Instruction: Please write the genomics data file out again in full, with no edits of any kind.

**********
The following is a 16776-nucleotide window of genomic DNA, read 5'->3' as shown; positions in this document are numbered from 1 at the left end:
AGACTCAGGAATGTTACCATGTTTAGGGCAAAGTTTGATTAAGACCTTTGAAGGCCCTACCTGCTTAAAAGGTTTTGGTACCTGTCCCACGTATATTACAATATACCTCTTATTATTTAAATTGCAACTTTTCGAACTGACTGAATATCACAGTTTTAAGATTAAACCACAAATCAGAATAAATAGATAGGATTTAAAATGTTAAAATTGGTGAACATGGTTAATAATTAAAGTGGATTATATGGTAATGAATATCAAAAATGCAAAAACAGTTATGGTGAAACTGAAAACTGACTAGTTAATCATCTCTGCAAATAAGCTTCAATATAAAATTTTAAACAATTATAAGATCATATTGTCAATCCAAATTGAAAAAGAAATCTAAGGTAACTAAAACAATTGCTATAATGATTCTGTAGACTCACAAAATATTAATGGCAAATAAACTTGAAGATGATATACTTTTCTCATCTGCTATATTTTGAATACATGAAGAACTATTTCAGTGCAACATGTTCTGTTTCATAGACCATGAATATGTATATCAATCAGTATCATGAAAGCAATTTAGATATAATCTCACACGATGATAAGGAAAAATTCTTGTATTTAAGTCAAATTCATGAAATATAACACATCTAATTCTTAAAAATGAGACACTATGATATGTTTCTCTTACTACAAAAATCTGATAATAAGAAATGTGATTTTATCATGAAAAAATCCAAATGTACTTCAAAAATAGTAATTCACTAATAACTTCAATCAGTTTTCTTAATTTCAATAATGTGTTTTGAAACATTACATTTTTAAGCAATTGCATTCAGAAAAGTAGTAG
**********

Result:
The following is a 16776-nucleotide window of genomic DNA, read 5'->3' as shown; positions in this document are numbered from 1 at the left end:
AGACTCAGGAATGTTACCATGTTTAGGGCAAAGTTTGATTAAGACCTTTGAAGGCCCTACCTGCTTAAAAGGTTTTGGTACCTGTCCCACGTATATTACAATATACCTCTTATTATTTAAATTGCAACTTTTCGAACTGACTGAATATCACAGTTTTAAGATTAAACCACAAATCAGAATAAATAGATAGGATTTAAAATGTTAAAATTGGTGAACATGGTTAATAATTAAAGTGGATTATATGGTAATGAATATCAAAAATGCAAAAACAGTTATGGTGAAACTGAAAACTGACTAGTTAATCATCTCTGCAAATAAGCTTCAATATAAAATTTTAAACAATTATAAGATCATATTGTCAATCCAAATTGAAAAAGAAATCTAAGGTAACTAAAACAATTGCTATAATGATTCTGTAGACTCACAAAATATTAATGGCAAATAAACTTGAAGATGATATACTTTTCTCATCTGCTATATTTTGAATACATGAAGAACTATTTCAGTGCAACATGTTCTGTTTCATAGACCATGAATATGTATATCAATCAGTATCATGAAAGCAATTTAGATATAATCTCACACGATGATAAGGAAAAATTCTTGTATTTAAGTCAAATTCATGAAATATAACACATCTAATTCTTAAAAATGAGACACTATGATATGTTTCTCTTACTACAAAAATCTGATAATAAGAAATGTGATTTTATCATGAAAAAATCCAAATGTACTTCAAAAATAGTAATTCACTAATAACTTCAATCAGTTTTCTTAATTTCAATAATGTGTTTTGAAACATTACATTTTTAAGCAATTGCATTCAGAAAAGTAGTAG